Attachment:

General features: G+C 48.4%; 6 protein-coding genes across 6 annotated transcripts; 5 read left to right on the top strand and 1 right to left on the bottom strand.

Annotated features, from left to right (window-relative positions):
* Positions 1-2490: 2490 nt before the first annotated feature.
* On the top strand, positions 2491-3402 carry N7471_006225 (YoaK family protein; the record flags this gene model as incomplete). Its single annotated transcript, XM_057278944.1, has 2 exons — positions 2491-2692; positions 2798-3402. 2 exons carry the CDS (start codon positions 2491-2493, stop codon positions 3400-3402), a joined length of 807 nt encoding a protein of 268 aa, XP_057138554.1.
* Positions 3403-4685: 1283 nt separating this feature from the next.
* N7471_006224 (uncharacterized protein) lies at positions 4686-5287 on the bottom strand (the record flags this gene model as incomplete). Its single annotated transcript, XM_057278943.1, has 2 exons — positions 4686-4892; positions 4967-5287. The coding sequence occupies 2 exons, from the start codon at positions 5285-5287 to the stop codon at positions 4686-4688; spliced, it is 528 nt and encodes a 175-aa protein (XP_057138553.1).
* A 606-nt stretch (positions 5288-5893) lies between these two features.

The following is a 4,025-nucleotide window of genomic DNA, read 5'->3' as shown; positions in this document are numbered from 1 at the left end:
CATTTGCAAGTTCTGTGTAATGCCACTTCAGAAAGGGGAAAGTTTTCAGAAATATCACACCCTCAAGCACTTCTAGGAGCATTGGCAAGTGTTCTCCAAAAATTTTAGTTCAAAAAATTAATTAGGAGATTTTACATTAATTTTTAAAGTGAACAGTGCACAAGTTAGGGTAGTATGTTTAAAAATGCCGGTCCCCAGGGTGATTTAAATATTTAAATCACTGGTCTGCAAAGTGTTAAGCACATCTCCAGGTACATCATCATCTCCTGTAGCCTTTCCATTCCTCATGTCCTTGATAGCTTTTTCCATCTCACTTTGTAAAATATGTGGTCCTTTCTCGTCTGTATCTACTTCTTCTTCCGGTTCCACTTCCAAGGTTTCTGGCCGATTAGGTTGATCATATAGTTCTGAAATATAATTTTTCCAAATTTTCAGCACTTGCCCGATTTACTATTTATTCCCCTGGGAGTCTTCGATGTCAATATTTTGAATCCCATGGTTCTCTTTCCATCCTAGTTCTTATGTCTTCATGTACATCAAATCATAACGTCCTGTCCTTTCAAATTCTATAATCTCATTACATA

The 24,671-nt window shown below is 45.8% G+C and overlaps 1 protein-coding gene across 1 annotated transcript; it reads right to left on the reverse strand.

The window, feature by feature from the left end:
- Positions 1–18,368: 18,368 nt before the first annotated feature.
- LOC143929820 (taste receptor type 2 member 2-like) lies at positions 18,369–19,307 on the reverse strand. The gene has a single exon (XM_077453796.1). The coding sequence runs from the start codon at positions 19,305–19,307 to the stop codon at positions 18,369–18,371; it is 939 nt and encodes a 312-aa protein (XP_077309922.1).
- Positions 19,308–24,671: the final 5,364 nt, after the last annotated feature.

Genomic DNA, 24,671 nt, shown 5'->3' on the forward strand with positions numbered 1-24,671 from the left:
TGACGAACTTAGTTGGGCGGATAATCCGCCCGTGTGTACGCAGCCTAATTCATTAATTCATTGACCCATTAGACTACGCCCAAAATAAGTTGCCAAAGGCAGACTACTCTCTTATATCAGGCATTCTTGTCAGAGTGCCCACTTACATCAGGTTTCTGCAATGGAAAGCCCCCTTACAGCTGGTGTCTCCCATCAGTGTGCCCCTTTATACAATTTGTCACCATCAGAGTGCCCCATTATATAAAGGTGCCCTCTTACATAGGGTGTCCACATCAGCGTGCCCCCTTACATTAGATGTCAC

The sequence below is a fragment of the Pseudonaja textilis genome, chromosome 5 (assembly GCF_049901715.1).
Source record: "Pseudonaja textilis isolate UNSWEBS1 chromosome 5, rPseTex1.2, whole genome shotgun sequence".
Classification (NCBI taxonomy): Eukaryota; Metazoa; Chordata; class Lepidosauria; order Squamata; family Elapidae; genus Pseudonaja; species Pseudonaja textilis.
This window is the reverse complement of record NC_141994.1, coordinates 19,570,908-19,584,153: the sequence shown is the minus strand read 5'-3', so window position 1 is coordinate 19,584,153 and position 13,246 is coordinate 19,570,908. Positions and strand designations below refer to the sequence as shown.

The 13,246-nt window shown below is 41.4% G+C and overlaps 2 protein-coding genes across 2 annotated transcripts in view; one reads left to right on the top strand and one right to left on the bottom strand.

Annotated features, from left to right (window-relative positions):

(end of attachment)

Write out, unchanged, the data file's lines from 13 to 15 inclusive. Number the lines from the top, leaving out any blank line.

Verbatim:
- LOC143929820 (taste receptor type 2 member 2-like) lies at positions 18,369–19,307 on the reverse strand. The gene has a single exon (XM_077453796.1). The coding sequence runs from the start codon at positions 19,305–19,307 to the stop codon at positions 18,369–18,371; it is 939 nt and encodes a 312-aa protein (XP_077309922.1).
- Positions 19,308–24,671: the final 5,364 nt, after the last annotated feature.

Genomic DNA, 24,671 nt, shown 5'->3' on the forward strand with positions numbered 1-24,671 from the left: